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Tobacco Cessation and Prevention |

Ethics and Smoking Cessation: Should the Medical Treatment Be a "Freewill" Choice or a Mandatory Issue for Hospitalized COPD Patients?

Lavinia Tilea, MD; Paraschiva Postolache, MD PhD FCCP; Florentina Lica, LPC; Magdalena Ciobanu*, MD
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National Institute of Pneumology "Marius Nasta", Bucharest, Romania


Chest. 2012;142(4_MeetingAbstracts):1089A. doi:10.1378/chest.1390670
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Abstract

SESSION TYPE: Tobacco Cessation and Prevention Posters

PRESENTED ON: Wednesday, October 24, 2012 at 01:30 PM - 02:30 PM

PURPOSE: To identify the results of respecting the free-choice of COPD-related hospitalized patients regarding the method for smoking cessation

METHODS: All smokers hospitalized for COPD exacerbation in a Pneumology hospital received the same intensive counseling, consisting in motivational and behavioral counseling, specific education regarding smoking-related influences on COPD, the role of medication for cessation. It was emphasized the opportunity to start medication during hospitalization and to continue after discharge, free-of-charge. After one day, the patients were asked if they wish to follow the medical treatment for smoking cessation with varenicline or if they want to quit “cold turkey”. The treatment was initiated after all the possible drug interactions were evaluated. The smoker status was determined by CO measurement. A final evaluation was made at discharge. Evaluations at 3, 6 and 12 months will follow.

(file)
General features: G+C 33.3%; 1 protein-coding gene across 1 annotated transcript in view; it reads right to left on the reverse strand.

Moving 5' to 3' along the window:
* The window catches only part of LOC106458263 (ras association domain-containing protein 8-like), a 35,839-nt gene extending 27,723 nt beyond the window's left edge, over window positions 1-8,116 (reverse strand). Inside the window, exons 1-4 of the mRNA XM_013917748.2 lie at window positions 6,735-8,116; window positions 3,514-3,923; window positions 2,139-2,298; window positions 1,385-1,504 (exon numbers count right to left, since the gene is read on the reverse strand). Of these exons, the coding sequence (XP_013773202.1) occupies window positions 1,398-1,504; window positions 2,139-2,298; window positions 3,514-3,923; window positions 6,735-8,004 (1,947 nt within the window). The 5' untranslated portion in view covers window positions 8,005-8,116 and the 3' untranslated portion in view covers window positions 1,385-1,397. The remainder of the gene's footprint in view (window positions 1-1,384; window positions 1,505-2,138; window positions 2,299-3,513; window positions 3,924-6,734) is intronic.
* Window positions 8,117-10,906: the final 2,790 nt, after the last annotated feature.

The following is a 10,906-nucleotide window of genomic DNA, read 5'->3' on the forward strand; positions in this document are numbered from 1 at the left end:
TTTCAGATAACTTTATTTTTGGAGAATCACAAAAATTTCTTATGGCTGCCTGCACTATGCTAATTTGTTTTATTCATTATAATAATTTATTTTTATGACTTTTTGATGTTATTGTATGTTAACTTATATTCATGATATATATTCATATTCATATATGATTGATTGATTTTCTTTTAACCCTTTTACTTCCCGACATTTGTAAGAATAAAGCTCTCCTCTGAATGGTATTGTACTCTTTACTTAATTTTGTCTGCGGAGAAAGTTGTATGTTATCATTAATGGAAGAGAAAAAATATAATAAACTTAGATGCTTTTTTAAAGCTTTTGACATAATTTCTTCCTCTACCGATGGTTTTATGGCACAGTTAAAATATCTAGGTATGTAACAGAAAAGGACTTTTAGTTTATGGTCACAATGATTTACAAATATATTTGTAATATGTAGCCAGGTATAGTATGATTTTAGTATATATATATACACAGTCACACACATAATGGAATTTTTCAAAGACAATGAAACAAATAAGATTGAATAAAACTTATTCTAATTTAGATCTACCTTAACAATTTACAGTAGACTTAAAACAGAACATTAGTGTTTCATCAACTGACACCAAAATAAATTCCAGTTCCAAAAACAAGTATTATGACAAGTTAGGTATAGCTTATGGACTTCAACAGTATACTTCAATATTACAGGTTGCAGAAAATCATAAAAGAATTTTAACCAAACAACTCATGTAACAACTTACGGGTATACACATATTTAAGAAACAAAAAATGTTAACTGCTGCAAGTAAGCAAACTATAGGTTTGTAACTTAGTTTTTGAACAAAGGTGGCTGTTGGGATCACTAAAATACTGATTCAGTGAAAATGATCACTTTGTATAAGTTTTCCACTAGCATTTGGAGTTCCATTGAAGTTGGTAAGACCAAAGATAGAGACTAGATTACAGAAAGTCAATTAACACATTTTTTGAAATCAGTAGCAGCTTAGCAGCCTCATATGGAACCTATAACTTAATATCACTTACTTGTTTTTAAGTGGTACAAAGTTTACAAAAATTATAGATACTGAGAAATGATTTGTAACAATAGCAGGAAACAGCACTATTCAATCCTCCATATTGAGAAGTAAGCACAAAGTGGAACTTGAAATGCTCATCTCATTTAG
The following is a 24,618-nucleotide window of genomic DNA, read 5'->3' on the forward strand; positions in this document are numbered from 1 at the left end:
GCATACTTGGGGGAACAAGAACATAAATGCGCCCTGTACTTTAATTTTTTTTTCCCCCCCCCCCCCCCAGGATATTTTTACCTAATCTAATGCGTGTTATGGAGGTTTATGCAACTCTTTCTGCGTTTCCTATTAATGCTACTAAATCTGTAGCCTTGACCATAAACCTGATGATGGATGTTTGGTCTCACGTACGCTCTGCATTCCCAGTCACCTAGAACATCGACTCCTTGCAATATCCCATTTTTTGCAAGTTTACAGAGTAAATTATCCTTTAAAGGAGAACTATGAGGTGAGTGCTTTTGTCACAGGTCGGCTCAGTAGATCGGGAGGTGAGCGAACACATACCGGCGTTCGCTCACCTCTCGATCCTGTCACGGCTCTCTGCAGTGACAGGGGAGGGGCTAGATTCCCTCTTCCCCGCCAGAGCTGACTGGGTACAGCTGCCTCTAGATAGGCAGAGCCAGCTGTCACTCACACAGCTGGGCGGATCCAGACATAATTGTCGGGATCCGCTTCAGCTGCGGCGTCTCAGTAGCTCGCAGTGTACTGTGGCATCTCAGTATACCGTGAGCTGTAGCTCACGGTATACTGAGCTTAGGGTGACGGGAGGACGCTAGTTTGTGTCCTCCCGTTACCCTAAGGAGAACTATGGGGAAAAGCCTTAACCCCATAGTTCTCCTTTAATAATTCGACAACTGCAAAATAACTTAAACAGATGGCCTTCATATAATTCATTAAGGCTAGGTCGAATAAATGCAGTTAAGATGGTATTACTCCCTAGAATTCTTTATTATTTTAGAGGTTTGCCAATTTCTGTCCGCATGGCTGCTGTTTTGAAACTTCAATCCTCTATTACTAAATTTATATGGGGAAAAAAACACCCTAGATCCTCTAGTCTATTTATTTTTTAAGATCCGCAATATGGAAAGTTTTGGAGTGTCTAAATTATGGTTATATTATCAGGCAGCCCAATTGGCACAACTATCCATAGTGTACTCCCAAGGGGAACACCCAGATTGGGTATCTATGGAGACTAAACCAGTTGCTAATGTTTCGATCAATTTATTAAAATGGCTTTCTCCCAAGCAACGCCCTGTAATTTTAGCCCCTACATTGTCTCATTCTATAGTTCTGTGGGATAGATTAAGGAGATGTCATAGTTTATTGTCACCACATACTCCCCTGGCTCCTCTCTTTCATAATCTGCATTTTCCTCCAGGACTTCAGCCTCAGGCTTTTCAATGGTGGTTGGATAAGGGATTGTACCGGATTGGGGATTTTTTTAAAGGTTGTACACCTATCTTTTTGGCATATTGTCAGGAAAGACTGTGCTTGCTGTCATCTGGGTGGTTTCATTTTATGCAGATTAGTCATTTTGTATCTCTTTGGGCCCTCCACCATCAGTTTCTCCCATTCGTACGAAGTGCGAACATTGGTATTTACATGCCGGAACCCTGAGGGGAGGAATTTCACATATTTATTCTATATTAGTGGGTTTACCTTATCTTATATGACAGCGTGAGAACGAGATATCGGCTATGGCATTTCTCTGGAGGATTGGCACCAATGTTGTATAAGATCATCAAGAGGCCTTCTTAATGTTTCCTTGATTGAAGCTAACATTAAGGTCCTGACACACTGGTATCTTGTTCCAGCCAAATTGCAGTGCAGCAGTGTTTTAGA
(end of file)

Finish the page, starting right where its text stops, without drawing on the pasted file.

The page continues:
RESULTS: In the first 2 months of our study, 56 smokers with COPD-related exacerbations were admitted. 35 out of 56 patients (62,5%) considered sufficient the specific counseling for smoking cessation, while 21 patients (37,5%) expressed their wish to start medical treatment. From the 21 patients receiving medication, only one discontinued medication due to complications of COPD, meaning that 95.2% were non-smokers at discharge. From the 35 patients receiving only specific counseling, 19 (representing 54.3%) were non-smokers at discharge. This means that almost a third (30.3%) of all COPD patients were still smokers at discharge.

CONCLUSIONS: Despite their precarious physical and psychological status, intensive psychological counseling and free-of-charge, efficient treatment, almost one third of patients hospitalized for COPD exacerbation are reluctant to choose the evidence-based recommendation for quitting smoking and continue to smoke.

CLINICAL IMPLICATIONS: Taking into account the evidences about the effects of smoking on the evolution and prognosis of COPD, the efficacy of the medication for smoking cessation, these preliminary results could contribute to give an answer to the ethical issue: should we or should we not introduce the treatment for tobacco addiction in the regular treatment of COPD exacerbation, regardless the opinion of the patient.

DISCLOSURE: The following authors have nothing to disclose: Lavinia Tilea, Florentina Lica, Magdalena Ciobanu

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National Institute of Pneumology "Marius Nasta", Bucharest, Romania

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